The odds that the Bank of Canada will increase its key interest rate by 0.25 per cent today are overwhelming, as far as financial markets are concerned.
That rate, known in banking parlance as the “overnight rate,” determines the rate at which banks lend money to each other on a regular basis. In practice, changes in the overnight rate get passed on to consumers through corresponding changes in interest rates on different financial products.
Here’s how the expected hike could filter down through the kinds of loans held by Canadians:
Canadians with variable-rate mortgages, also known as adjustable-rate mortgages, will feel any increase in the overnight rate.
For homeowners who have locked in a fixed-rate mortgage, nothing will change until the fixed term ends and it’s time to renew. Some of Canada’s big banks have already started charging more for their five-year fixed-rate loans in anticipation of a rate hike.
That said, it’s possible that some fixed-rate mortgage holders who renew in the near future could actually lock in a new fixed-rate mortgage at a lower interest rate than they signed up for five years ago, according to Preet Banerjee, author of Stop Over-Thinking Your Money!.
Those borrowers “may actually still be renewing into a lower rate, because even though rates are going up, they’re still lower than when a lot of people got their fixed-rate mortgage,” Banerjee said.
2. Home equity lines of credit (HELOCs)
Canadians who use their homes as a source of cash by borrowing against their home equity could quickly owe more after a rise in interest rates, as those loans are frequently variable-rate. Read more about the impact of interest rates on HELOCs:
3. Credit cards
Credit cards generally charge interest at a fixed rate, according to Laurie Campbell, CEO of Credit Canada Debt Solutions. Although that fixed rate can be quite high, it won’t increase with the Bank of Canada’s overnight rate.
That’s no reason to be complacent about credit card debt in a rising interest rate environment, suggested Campbell. If consumers start missing regular credit card payments (perhaps because the cost of making their other debt payments has increased) some credit cards will actually raise the interest rate owed on the outstanding balance.
“So you might be sitting at 19 per cent, and then if you start missing payments they might increase your rate to 24 per cent,” said Campbell. “A lot of people don’t realize that.”
4. Lines of credit
After variable-rate mortgages, Canadian borrowers will feel the expected interest rate hike most heavily in their lines of credit, said CIBC deputy chief economist Benjamin Tal.
“That’s where you feel the pain, because they’re linked to the prime rate, and the prime rate probably will rise when the Bank of Canada starts raising interest rates.”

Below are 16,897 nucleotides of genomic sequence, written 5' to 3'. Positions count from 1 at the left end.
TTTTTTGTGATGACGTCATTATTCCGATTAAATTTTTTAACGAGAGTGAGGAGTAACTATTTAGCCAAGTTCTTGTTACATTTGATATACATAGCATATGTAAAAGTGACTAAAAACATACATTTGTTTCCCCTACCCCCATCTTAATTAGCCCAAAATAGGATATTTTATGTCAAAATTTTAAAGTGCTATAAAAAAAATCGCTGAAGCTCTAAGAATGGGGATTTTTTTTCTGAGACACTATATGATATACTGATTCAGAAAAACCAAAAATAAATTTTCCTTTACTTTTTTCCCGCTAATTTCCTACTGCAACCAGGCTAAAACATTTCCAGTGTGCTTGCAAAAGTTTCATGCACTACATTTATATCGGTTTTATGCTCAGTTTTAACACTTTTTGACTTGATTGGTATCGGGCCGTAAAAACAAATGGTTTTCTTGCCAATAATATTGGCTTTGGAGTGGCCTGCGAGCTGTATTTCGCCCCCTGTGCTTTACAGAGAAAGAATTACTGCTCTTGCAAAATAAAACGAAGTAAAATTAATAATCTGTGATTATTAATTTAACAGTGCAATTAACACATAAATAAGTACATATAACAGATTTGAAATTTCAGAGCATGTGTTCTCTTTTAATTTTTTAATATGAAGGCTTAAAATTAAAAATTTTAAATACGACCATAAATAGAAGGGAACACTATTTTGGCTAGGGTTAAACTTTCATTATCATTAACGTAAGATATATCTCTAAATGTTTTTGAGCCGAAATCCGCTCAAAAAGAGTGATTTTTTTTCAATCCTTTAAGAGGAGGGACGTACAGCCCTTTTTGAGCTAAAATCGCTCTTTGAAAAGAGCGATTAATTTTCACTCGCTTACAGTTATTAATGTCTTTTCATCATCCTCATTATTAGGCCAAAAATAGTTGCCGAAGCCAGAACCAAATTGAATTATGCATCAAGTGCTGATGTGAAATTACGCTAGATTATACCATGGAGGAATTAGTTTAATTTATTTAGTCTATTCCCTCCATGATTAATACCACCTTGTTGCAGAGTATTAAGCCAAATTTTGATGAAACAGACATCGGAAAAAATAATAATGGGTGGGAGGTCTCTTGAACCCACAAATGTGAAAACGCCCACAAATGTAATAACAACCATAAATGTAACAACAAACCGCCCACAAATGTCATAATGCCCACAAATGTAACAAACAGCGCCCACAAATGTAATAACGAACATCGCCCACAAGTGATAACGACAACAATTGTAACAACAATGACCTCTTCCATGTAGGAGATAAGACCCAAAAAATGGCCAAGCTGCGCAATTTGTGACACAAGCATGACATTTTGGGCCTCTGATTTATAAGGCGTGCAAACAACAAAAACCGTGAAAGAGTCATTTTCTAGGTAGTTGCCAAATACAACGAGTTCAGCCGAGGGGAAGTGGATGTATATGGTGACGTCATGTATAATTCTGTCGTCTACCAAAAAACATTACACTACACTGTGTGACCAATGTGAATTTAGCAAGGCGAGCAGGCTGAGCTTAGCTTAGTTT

Interest rates on lines of credit “indeed could go up with the [Bank of Canada’s] rate, so people should take a look to make sure what that impact could be on them and how they’re going to pay that off,” advised Campbell.
5. Student loans
Government student loans don’t require payment until six months after leaving school, although they do accrue interest during that period. The rates can be be either fixed or floating.
Either way, Canadians who are about to start repaying their student loans will be affected if the Bank of Canada hikes rates, according to Campbell. Floating-rate student borrowers will see their interest rate go up immediately, while fixed-rate borrowers will have to lock in their payments at a higher interest rate than they would have.
6. Automobile loans
Auto loans tend to be fixed-rate, according to Michael Hatch, chief economist with the Canadian Automobile Dealers Association, although some Canadian banks offer variable-rate car financing.
If interest rates continue to increase, Hatch said, that could make monthly payments for future auto loans more expensive and affect the kinds of cars Canadians choose to buy.
7. Savings accounts
Higher interest rates could benefit Canadian savers: Recent history suggests an increase to the overnight rate will translate into “a corresponding increase” in interest earned from savings accounts, according to Tal.
But the interest rates on savings accounts are still quite low, said Banerjee. He doubts an increase in rates will motivate Canadians to increase their savings by using traditional savings accounts.
A shift in sentiment?
The biggest change for Canadian consumers after an interest rate hike, Banerjee said, could be a shift in sentiment that alters the way we think about spending and borrowing.
“We’ve had now an entire generation of financial consumers who have grown up in a progressively falling interest rate environment. And for them, carrying a lot of debt has become the new normal — they’ve never known anything else,” said Banerjee.
“So because interest rates have fallen, and because borrowing money has become normalized, this could represent a real problem for them because they’ve gotten used to living month-to-month, paycheque-to-paycheque as a lot of people do, with very low costs of interest.”